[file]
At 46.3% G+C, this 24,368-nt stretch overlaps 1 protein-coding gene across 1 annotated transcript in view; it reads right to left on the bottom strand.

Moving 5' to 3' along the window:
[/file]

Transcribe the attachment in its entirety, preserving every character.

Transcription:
At 46.3% G+C, this 24,368-nt stretch overlaps 1 protein-coding gene across 1 annotated transcript in view; it reads right to left on the bottom strand.

Moving 5' to 3' along the window: